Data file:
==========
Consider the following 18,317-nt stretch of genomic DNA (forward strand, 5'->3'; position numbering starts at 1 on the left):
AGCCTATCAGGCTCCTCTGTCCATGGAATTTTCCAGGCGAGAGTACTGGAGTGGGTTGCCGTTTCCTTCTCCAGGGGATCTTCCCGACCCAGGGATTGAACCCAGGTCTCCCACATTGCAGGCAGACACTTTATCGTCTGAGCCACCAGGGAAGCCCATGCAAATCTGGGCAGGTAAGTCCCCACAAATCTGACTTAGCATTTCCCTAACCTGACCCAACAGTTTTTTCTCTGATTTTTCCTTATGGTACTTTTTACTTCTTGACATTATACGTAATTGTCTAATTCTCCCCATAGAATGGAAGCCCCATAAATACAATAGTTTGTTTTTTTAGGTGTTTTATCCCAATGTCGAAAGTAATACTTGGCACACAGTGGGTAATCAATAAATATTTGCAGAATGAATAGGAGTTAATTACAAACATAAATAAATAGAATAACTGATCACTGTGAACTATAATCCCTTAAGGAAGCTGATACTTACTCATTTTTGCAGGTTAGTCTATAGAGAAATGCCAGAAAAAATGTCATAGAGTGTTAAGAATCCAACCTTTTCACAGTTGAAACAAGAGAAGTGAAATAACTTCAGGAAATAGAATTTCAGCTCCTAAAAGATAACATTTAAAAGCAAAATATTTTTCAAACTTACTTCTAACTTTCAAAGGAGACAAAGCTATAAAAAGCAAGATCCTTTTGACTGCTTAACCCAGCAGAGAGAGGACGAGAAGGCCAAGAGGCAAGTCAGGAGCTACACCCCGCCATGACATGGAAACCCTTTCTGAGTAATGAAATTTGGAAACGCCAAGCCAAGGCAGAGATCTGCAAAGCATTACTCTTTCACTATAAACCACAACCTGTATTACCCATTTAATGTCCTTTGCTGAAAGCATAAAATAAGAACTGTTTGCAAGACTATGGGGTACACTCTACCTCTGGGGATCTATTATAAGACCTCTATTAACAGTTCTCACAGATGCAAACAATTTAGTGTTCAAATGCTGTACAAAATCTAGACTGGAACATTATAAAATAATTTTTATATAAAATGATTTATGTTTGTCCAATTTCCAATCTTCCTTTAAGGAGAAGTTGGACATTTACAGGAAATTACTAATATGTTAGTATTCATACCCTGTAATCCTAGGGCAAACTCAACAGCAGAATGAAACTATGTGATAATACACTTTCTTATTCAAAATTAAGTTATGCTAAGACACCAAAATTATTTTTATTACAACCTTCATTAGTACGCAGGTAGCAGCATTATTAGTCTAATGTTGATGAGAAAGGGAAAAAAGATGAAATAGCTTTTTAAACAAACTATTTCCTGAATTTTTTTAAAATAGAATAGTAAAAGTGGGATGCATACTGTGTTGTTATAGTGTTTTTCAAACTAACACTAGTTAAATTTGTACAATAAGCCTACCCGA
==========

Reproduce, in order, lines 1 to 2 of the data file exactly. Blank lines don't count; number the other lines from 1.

Consider the following 18,317-nt stretch of genomic DNA (forward strand, 5'->3'; position numbering starts at 1 on the left):
AGCCTATCAGGCTCCTCTGTCCATGGAATTTTCCAGGCGAGAGTACTGGAGTGGGTTGCCGTTTCCTTCTCCAGGGGATCTTCCCGACCCAGGGATTGAACCCAGGTCTCCCACATTGCAGGCAGACACTTTATCGTCTGAGCCACCAGGGAAGCCCATGCAAATCTGGGCAGGTAAGTCCCCACAAATCTGACTTAGCATTTCCCTAACCTGACCCAACAGTTTTTTCTCTGATTTTTCCTTATGGTACTTTTTACTTCTTGACATTATACGTAATTGTCTAATTCTCCCCATAGAATGGAAGCCCCATAAATACAATAGTTTGTTTTTTTAGGTGTTTTATCCCAATGTCGAAAGTAATACTTGGCACACAGTGGGTAATCAATAAATATTTGCAGAATGAATAGGAGTTAATTACAAACATAAATAAATAGAATAACTGATCACTGTGAACTATAATCCCTTAAGGAAGCTGATACTTACTCATTTTTGCAGGTTAGTCTATAGAGAAATGCCAGAAAAAATGTCATAGAGTGTTAAGAATCCAACCTTTTCACAGTTGAAACAAGAGAAGTGAAATAACTTCAGGAAATAGAATTTCAGCTCCTAAAAGATAACATTTAAAAGCAAAATATTTTTCAAACTTACTTCTAACTTTCAAAGGAGACAAAGCTATAAAAAGCAAGATCCTTTTGACTGCTTAACCCAGCAGAGAGAGGACGAGAAGGCCAAGAGGCAAGTCAGGAGCTACACCCCGCCATGACATGGAAACCCTTTCTGAGTAATGAAATTTGGAAACGCCAAGCCAAGGCAGAGATCTGCAAAGCATTACTCTTTCACTATAAACCACAACCTGTATTACCCATTTAATGTCCTTTGCTGAAAGCATAAAATAAGAACTGTTTGCAAGACTATGGGGTACACTCTACCTCTGGGGATCTATTATAAGACCTCTATTAACAGTTCTCACAGATGCAAACAATTTAGTGTTCAAATGCTGTACAAAATCTAGACTGGAACATTATAAAATAATTTTTATATAAAATGATTTATGTTTGTCCAATTTCCAATCTTCCTTTAAGGAGAAGTTGGACATTTACAGGAAATTACTAATATGTTAGTATTCATACCCTGTAATCCTAGGGCAAACTCAACAGCAGAATGAAACTATGTGATAATACACTTTCTTATTCAAAATTAAGTTATGCTAAGACACCAAAATTATTTTTATTACAACCTTCATTAGTACGCAGGTAGCAGCATTATTAGTCTAATGTTGATGAGAAAGGGAAAAAAGATGAAATAGCTTTTTAAACAAACTATTTCCTGAATTTTTTTAAAATAGAATAGTAAAAGTGGGATGCATACTGTGTTGTTATAGTGTTTTTCAAACTAACACTAGTTAAATTTGTACAATAAGCCTACCCGA